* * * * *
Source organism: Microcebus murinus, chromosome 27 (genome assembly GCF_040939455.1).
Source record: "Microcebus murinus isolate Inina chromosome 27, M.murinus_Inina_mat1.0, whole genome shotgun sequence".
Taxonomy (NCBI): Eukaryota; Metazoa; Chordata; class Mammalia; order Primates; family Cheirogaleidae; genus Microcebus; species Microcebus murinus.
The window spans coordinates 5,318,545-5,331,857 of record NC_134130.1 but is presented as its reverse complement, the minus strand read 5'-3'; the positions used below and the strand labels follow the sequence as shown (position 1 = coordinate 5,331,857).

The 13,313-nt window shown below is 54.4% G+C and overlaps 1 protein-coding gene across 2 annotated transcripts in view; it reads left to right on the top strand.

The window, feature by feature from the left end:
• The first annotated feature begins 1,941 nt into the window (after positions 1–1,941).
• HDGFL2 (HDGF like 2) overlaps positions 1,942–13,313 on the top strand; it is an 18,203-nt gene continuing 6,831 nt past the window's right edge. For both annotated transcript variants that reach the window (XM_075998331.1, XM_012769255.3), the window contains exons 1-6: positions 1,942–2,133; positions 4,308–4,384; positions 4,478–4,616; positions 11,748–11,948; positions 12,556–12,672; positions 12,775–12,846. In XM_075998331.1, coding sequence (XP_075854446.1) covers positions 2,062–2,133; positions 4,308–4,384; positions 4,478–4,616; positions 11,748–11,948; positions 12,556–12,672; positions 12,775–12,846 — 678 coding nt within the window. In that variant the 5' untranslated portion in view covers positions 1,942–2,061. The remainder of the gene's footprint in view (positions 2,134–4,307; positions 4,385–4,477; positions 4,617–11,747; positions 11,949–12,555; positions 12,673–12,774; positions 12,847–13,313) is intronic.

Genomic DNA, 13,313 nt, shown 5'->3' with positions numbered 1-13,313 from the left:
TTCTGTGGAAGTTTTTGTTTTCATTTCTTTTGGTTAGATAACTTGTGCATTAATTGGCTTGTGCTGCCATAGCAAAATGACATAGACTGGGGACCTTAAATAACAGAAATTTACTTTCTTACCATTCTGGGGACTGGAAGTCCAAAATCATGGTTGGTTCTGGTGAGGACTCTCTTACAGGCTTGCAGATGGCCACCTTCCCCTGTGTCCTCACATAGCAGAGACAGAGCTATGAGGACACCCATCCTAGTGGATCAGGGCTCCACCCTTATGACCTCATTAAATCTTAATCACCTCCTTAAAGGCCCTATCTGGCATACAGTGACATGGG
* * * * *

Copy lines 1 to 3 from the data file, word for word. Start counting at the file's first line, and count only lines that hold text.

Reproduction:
Source organism: Microcebus murinus, chromosome 27 (genome assembly GCF_040939455.1).
Source record: "Microcebus murinus isolate Inina chromosome 27, M.murinus_Inina_mat1.0, whole genome shotgun sequence".
Taxonomy (NCBI): Eukaryota; Metazoa; Chordata; class Mammalia; order Primates; family Cheirogaleidae; genus Microcebus; species Microcebus murinus.